Freight Rail Sets the Standard for Modern American Infrastructure

When it comes to the quality of America’s infrastructure, railroads have moved to the top of the class. In a newly released infrastructure report card from the American Society of Civil Engineers, America’s rail network received the highest grade awarded this year, a B.

At a time when America’s bridges, airports and highways have struggled to keep up with daily wear and tear, freight rail’s high marks provide a valuable lesson to policymakers: sustained investments matter.

Congress enacted a balanced regulatory framework in 1980, and since then America’s freight railroads have been instrumental in delivering for our customers, while generating sufficient capital for record reinvestment.

Since 1980, the industry has spent more than $630 billion to build a safe and cost-effective network and is on track to spend more than $22 billion this year. The results speak for themselves: average rail rates paid by shippers have fallen 45 percent since 1980, and building upon decades of safety improvements, rail accident rates have reached an all-time low.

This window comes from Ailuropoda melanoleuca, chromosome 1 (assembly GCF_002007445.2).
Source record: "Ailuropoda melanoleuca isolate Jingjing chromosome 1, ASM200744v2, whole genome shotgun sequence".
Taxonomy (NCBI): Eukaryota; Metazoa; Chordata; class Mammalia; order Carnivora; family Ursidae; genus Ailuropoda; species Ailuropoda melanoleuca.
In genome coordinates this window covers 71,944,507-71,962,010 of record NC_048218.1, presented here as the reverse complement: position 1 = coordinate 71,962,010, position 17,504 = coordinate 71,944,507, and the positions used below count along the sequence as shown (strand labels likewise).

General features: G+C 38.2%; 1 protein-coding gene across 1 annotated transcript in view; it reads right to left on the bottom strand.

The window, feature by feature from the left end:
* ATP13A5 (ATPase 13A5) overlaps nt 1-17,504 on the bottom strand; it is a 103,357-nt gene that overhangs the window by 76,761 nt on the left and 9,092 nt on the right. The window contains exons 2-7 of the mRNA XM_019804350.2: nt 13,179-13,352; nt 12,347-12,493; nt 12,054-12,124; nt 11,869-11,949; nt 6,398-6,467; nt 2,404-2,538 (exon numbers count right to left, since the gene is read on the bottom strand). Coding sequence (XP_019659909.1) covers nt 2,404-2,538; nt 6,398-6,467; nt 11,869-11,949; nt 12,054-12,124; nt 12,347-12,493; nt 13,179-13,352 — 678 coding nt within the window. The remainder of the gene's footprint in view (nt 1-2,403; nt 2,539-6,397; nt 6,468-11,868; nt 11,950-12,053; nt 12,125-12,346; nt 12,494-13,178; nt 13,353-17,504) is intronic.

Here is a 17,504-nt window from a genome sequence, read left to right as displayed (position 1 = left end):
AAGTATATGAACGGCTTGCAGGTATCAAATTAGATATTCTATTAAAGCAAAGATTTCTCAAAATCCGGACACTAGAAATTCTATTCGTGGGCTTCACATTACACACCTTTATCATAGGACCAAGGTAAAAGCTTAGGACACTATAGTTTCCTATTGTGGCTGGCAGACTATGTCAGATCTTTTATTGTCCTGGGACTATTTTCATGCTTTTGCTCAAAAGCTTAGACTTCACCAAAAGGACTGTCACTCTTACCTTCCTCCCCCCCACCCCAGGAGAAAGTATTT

When it comes to the future of rail, we’ll be striving to raise our high grade even higher.

Washington can help. Through a pro-growth agenda, including tax reform that makes business more competitive and a regulatory environment that enables continued private investment and spurs innovation, America’s railroads will have the resources to make the world’s best freight rail network even better.

You might also likePolicy Issues: Economic RegulationLearn more about the freight rail industry's stance on key policy issues.

Further Reading

How America’s Freight Railroads Became Great Again

A 1980 legislative action provides a lesson that resonates today: rein in overly burdensome regulations to allow for a thriving economy.

Continue Reading on POLITICO 

Remember Railroads When Talking Infrastructure

Identifying programs to improve infrastructure is both complex and difficult. U.S freight rail plays a unique role in this discussion.

Read More on Morning Consult 

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